Thymus

The thymus is a lymphoepithelial organ located in the superior mediastinum

The thymus is a bilobed organ located in the superior mediastinum, anterior to the heart and great vessels. It develops bilaterally from the third (and sometimes also the fourth) branchial (oropharyngeal) pouch. During development, the epithelium invaginates, and the thymic rudiment grows caudally as a tubular projection of the endodermal epithelium into the mediastinum of the chest. The advancing tip proliferates and ultimately becomes disconnected from the branchial epithelium. Multipotential lymphoid stem cells (CFU-Ls) from the bone marrow that are destined to develop into immunocompetent T cells invade the epithelial rudiment and occupy spaces between the epithelial cells so that the thymus develops into a lymphoepithelial organ.

The thymus is fully formed and functional at birth. It persists as a large organ until about the time of puberty, when T cell differentiation and proliferation are reduced and most of the lymphatic tissue is replaced by adipose tissue (involution). The organ can be restimulated under conditions that demand rapid T cell proliferation.

Connective tissue surrounds the thymus and subdivides it into thymic lobules

The thymus possesses a thin connective tissue capsule from which trabeculae extend into the parenchyma of the organ. The capsule and trabeculae contain blood vessels, efferent (but not afferent) lymphatic vessels, and nerves. In addition to collagen fibers and fibroblasts, the connective tissue of the thymus contains variable numbers of plasma cells, granulocytes, lymphocytes, mast cells, adipose cells, and macrophages.

The trabeculae establish domains in the thymus called thymic lobules. They are not true lobules, but cortical caps over portions of the highly convoluted but continuous inner medullary tissue (Fig. 13.24). In some planes of section, the "lobular" arrangement of the cortical cap and medullary tissue superficially resembles a lymphatic nodule with a germinal center, which often confuses students. Other morphologic characteristics (described below) allow positive identification of the thymus in histologic sections.

The thymic parenchyma contains developing T cells in an extensive meshwork formed by epithelioreticular cells

The outer portion of the parenchyma, the thymic cortex, is markedly basophilic in H&E preparations because of the closely packed developing T lymphocytes with their intensely staining nuclei. These T lymphocytes, also called thymocytes, occupy spaces within an extensive meshwork of epithelioreticular cells (Fig. 13.25). Macrophages are also dispersed among the cortical cells. The developing T cells arise from CFU-Ls, which originate in bone marrow. As development proceeds in the thymus, the cells derived from CFU-Ls pass through a series of developmental stages that are reflected by their expression of different CD molecules.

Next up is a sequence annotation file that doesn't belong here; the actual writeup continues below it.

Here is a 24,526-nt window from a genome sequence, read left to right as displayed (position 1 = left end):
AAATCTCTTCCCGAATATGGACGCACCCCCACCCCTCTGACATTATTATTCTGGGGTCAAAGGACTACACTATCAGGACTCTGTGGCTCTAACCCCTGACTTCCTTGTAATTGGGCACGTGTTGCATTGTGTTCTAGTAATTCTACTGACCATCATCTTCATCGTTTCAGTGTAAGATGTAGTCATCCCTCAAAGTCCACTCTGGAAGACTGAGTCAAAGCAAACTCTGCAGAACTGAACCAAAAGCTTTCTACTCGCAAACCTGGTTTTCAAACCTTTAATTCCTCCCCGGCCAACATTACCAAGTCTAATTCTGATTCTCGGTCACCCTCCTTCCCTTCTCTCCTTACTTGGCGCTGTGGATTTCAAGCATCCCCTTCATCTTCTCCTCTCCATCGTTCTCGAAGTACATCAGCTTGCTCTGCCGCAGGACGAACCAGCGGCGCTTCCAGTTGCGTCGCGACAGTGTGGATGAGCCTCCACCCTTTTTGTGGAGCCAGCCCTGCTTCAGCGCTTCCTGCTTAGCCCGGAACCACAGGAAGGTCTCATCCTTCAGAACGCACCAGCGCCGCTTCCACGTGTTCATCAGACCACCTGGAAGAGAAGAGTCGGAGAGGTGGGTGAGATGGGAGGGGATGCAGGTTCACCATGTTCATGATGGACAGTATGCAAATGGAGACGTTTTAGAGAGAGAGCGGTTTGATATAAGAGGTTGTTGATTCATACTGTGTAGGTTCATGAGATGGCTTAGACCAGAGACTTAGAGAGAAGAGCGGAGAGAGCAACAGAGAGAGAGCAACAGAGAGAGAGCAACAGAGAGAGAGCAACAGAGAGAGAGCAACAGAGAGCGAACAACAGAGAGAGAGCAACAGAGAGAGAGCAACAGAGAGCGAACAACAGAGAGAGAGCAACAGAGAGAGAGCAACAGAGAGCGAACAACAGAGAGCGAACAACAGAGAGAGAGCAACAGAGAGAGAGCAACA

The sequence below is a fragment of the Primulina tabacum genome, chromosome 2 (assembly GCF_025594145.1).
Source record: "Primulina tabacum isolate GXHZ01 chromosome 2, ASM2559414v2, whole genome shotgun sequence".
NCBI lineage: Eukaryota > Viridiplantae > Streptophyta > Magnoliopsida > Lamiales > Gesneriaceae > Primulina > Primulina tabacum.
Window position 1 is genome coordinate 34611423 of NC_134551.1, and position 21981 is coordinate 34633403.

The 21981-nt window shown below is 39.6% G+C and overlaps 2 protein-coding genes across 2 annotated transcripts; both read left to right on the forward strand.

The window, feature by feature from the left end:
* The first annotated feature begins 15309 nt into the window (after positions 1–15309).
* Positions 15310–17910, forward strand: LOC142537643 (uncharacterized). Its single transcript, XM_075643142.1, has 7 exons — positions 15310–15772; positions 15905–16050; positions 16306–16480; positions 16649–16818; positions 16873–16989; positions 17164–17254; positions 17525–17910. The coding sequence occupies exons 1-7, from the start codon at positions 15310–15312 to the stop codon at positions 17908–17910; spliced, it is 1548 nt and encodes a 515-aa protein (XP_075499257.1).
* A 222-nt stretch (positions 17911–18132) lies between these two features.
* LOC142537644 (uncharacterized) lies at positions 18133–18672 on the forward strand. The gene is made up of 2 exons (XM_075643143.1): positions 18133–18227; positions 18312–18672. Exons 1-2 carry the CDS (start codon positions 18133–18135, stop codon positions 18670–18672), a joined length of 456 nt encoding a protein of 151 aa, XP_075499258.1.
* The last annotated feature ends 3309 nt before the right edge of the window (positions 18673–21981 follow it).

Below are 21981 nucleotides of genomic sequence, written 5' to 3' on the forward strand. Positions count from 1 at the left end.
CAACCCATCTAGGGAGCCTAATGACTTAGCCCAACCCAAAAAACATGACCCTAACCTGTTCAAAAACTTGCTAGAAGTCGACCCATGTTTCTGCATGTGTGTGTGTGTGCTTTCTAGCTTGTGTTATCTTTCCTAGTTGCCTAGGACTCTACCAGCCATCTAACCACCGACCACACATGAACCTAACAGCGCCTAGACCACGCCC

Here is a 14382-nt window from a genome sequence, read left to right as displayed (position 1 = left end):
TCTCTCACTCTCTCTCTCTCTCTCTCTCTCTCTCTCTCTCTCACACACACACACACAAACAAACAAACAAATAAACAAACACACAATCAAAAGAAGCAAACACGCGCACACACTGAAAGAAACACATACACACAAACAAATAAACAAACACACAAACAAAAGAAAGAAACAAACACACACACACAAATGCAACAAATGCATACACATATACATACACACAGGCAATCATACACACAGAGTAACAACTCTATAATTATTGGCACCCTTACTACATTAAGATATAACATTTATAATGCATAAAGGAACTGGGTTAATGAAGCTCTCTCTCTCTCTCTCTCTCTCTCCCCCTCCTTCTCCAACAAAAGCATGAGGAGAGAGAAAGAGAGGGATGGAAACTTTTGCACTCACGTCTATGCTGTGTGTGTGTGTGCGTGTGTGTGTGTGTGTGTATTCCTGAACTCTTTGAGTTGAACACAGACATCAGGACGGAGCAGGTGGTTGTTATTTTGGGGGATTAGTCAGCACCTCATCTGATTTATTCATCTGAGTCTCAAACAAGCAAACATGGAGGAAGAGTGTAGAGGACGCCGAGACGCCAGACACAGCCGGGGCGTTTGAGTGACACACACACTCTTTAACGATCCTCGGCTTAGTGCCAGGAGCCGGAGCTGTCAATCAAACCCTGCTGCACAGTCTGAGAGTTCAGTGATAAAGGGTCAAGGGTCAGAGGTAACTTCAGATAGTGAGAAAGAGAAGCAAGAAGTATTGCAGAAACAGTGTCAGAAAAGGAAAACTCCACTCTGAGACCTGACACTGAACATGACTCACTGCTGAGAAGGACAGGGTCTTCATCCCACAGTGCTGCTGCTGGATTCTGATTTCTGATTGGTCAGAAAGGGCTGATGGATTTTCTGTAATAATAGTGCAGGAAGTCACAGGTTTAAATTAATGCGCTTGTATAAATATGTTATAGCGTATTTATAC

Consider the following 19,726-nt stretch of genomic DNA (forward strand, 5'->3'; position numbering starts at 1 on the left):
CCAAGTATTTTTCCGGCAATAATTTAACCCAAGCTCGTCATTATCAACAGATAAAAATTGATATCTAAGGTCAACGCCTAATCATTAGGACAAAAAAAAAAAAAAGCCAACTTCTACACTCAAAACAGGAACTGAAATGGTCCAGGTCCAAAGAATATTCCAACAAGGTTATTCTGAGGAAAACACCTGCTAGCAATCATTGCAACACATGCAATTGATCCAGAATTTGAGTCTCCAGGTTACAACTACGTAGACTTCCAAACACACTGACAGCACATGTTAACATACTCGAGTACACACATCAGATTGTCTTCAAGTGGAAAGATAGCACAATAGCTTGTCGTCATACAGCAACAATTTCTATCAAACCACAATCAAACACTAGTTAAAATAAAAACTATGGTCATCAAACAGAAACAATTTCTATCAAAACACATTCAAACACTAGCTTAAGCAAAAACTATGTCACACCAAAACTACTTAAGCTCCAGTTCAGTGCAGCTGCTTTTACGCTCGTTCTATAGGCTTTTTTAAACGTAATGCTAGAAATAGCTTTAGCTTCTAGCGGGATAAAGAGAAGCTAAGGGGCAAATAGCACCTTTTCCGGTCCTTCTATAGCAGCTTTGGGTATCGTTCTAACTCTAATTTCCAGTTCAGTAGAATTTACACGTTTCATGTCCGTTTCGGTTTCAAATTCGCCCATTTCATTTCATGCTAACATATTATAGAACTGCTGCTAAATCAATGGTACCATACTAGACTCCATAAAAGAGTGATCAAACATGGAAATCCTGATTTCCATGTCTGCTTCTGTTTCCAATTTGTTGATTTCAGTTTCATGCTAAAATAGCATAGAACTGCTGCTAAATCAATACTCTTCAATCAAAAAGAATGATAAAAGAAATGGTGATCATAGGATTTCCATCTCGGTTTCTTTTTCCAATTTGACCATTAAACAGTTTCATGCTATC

As their name implies, epithelioreticular cells have features of both epithelial and reticular cells. They provide a framework for the developing T cells; thus, they correspond to the reticular cells and their associated reticular fibers in other lymphatic tissues and organs. Reticular connective tissue cells and their fibers, however, are not present in the thymic parenchyma. Epithelioreticular cells exhibit certain features characteristic of epithelium, such as intercellular junctions and intermediate filaments.

Six types of epithelioreticular cells are recognized on the basis of function: three types in the cortex and three types in the medulla. Each type is designated by roman numerals. In the cortex the following cell types are recognized:

• Type I epithelioreticular cells are located at the boundary of the cortex and the connective tissue capsule as well as between the cortical parenchyma and the trabeculae. They also surround the adventitia of the cortical blood vessels. In essence, type I epithelioreticular cells serve to separate the thymic parenchyma from the connective tis sue of the organ. The occluding junctions between these cells reflect their function as a barrier that isolates developing T cells from the connective tissue of the organ, i.e., capsule, trabeculae, and perivascular connective tissue.

• Type II epithelioreticular cells are located within the cortex. The transmission electron microscope (TEM) reveals maculae adherentes (desmosomes) that join long cytoplasmic processes of adjacent cells. The cell body and cytoplasmic processes contain abundant intermediate filaments. Because of their processes, these cells are stellate. They have a large nucleus that stains lightly with H&E because of its abundant euchromatin. This nuclear feature allows the cell to be easily identified in the light microscope. Type II cells compartmentalize the cortex

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